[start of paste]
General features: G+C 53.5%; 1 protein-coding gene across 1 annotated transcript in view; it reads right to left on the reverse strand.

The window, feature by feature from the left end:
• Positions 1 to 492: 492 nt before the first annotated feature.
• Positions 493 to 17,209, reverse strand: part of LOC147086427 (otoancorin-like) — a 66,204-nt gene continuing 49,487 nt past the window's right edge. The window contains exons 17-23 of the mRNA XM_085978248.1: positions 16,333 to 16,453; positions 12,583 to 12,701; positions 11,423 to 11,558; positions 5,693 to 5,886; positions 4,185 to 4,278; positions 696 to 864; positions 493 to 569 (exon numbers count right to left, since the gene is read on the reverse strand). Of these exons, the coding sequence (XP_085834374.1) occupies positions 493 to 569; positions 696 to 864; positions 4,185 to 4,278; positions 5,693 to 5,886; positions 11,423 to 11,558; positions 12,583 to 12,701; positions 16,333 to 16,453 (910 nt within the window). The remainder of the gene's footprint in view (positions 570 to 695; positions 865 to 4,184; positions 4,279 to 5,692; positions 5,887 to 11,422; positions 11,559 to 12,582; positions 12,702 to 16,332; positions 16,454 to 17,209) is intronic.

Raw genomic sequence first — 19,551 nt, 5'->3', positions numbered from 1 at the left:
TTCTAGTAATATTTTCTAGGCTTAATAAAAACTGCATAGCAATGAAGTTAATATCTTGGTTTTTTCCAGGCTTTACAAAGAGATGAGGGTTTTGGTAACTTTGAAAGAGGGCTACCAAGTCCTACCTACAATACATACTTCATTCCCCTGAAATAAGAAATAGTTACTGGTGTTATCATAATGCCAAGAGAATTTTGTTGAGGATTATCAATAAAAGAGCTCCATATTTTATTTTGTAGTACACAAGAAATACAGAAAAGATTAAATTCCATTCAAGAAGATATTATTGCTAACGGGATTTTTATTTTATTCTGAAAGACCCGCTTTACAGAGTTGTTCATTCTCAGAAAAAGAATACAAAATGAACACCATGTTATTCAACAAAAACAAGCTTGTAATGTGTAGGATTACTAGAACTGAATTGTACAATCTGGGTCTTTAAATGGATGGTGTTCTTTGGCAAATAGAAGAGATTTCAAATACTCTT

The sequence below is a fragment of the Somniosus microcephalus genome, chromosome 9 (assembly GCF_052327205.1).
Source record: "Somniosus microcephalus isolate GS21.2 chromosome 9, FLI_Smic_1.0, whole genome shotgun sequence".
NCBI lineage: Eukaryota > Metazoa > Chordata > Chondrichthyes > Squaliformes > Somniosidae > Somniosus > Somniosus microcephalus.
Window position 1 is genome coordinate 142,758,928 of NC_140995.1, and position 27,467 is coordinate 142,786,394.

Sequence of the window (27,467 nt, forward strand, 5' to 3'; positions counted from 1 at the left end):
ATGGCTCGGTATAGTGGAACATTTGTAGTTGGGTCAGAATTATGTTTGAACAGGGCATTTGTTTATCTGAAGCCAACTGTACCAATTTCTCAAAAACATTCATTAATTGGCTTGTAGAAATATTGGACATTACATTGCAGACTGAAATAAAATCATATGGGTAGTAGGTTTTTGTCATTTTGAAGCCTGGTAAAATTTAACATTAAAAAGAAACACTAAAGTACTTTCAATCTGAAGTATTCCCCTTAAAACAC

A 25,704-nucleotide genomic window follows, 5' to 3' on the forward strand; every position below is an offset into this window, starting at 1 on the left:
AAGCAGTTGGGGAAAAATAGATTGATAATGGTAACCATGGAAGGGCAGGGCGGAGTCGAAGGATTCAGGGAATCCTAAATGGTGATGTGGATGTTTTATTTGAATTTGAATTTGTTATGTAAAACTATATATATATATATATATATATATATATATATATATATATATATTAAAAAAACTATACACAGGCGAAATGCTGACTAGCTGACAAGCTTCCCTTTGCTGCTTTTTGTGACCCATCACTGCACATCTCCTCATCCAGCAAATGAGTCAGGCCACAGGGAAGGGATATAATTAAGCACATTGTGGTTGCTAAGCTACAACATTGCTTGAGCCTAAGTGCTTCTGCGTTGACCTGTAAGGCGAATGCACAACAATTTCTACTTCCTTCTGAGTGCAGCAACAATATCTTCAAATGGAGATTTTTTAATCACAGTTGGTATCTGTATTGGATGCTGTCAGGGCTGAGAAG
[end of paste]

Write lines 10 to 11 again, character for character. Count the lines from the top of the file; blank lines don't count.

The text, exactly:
Window position 1 is genome coordinate 142,758,928 of NC_140995.1, and position 27,467 is coordinate 142,786,394.

Sequence of the window (27,467 nt, forward strand, 5' to 3'; positions counted from 1 at the left end):